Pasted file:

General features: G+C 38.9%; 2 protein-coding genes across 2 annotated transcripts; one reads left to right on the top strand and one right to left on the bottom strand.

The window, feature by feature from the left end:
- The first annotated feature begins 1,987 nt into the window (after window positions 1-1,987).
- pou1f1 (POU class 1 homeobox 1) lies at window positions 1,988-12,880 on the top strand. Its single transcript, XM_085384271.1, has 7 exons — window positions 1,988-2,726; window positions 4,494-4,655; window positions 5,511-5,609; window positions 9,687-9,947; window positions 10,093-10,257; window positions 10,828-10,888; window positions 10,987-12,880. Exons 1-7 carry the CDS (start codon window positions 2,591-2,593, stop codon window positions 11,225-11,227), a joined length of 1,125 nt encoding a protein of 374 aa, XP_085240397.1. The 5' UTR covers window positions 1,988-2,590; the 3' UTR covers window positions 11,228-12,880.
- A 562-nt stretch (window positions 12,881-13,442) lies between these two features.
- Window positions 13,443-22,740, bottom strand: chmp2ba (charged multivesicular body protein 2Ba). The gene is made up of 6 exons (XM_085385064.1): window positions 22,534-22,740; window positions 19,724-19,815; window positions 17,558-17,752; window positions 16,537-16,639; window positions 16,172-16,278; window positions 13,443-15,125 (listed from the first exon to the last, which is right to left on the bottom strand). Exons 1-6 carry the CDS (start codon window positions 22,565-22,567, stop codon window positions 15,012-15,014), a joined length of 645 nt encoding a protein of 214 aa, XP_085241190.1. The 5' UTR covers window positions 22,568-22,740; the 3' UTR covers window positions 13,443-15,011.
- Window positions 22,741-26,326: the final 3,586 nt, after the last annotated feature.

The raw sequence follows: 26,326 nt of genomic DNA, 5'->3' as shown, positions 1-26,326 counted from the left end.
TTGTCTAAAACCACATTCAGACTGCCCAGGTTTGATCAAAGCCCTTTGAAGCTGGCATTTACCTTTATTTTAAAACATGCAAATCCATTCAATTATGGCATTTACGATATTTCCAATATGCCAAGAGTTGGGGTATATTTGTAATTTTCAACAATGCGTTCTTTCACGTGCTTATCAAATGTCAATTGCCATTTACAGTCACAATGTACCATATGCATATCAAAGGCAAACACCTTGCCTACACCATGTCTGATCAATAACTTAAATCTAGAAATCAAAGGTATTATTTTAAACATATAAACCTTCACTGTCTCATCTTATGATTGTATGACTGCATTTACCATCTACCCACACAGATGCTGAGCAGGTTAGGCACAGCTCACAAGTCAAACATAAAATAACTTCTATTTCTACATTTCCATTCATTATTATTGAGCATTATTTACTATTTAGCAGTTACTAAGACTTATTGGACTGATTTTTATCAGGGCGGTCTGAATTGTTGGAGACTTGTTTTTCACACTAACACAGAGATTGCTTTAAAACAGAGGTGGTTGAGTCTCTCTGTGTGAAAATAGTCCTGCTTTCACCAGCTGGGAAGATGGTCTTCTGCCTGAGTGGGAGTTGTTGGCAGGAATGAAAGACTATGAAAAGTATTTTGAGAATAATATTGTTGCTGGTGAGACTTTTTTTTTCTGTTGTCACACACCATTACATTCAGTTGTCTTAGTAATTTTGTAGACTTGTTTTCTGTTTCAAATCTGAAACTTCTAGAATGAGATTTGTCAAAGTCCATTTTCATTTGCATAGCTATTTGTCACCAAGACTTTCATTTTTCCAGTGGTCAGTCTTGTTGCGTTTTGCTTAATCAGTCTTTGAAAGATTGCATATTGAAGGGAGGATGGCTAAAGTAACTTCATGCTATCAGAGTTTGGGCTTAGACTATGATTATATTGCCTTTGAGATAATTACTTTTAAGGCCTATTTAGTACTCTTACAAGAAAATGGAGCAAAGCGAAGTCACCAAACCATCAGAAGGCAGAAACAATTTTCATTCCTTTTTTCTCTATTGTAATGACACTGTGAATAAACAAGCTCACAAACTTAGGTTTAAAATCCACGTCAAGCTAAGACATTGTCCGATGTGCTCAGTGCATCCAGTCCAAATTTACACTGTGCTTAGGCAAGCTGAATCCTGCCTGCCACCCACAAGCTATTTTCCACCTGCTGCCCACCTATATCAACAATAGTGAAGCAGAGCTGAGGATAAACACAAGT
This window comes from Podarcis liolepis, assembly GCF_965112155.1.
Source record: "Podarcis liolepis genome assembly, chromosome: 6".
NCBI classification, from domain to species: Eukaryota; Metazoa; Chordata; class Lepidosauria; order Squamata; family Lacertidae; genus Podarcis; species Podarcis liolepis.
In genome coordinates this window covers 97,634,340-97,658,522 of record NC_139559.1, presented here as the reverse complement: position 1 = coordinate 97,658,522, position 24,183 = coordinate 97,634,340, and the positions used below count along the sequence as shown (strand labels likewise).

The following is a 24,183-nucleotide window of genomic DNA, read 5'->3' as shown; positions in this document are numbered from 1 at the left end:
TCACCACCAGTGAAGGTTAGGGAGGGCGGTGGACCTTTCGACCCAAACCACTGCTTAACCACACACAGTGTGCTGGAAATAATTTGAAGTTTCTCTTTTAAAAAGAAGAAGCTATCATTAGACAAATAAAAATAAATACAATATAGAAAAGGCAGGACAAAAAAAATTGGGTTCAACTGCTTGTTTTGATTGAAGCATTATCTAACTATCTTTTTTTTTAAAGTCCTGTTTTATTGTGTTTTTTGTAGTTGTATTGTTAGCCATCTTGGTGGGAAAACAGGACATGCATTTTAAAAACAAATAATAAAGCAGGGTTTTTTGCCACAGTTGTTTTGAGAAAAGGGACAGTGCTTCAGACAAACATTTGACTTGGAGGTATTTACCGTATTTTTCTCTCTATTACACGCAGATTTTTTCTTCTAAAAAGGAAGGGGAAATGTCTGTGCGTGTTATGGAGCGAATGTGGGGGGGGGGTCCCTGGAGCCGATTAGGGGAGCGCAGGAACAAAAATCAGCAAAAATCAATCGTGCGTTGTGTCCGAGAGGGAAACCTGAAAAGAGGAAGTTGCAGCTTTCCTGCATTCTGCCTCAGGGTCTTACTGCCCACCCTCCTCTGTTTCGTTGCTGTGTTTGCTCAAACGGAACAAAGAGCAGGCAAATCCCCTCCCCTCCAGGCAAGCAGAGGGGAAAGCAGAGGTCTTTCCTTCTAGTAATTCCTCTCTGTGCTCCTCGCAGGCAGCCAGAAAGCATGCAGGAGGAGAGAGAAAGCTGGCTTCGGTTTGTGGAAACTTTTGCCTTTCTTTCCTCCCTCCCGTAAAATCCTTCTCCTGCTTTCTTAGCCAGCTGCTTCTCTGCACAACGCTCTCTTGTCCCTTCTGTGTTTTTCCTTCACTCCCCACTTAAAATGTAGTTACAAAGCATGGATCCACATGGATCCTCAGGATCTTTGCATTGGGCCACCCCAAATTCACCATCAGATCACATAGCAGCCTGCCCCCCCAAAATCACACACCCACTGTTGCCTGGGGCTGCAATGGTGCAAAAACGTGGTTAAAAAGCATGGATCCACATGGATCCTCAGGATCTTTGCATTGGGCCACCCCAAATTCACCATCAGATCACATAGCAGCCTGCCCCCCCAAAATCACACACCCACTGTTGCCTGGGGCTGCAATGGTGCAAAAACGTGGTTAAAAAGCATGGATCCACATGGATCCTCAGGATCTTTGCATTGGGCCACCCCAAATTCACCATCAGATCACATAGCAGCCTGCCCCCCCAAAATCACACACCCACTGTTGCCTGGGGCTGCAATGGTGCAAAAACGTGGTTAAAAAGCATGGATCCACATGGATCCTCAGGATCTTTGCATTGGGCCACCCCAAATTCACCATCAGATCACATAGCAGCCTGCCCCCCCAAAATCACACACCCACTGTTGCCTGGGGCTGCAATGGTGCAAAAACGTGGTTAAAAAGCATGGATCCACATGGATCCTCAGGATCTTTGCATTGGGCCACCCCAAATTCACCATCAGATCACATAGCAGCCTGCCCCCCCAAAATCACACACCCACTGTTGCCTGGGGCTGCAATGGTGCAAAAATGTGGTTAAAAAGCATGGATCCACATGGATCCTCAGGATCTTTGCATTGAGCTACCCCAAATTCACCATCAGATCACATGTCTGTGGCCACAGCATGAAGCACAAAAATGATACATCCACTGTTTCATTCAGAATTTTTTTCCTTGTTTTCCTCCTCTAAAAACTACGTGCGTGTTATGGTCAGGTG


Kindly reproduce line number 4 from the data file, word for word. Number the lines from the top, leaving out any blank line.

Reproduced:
- pou1f1 (POU class 1 homeobox 1) lies at window positions 1,988-12,880 on the top strand. Its single transcript, XM_085384271.1, has 7 exons — window positions 1,988-2,726; window positions 4,494-4,655; window positions 5,511-5,609; window positions 9,687-9,947; window positions 10,093-10,257; window positions 10,828-10,888; window positions 10,987-12,880. Exons 1-7 carry the CDS (start codon window positions 2,591-2,593, stop codon window positions 11,225-11,227), a joined length of 1,125 nt encoding a protein of 374 aa, XP_085240397.1. The 5' UTR covers window positions 1,988-2,590; the 3' UTR covers window positions 11,228-12,880.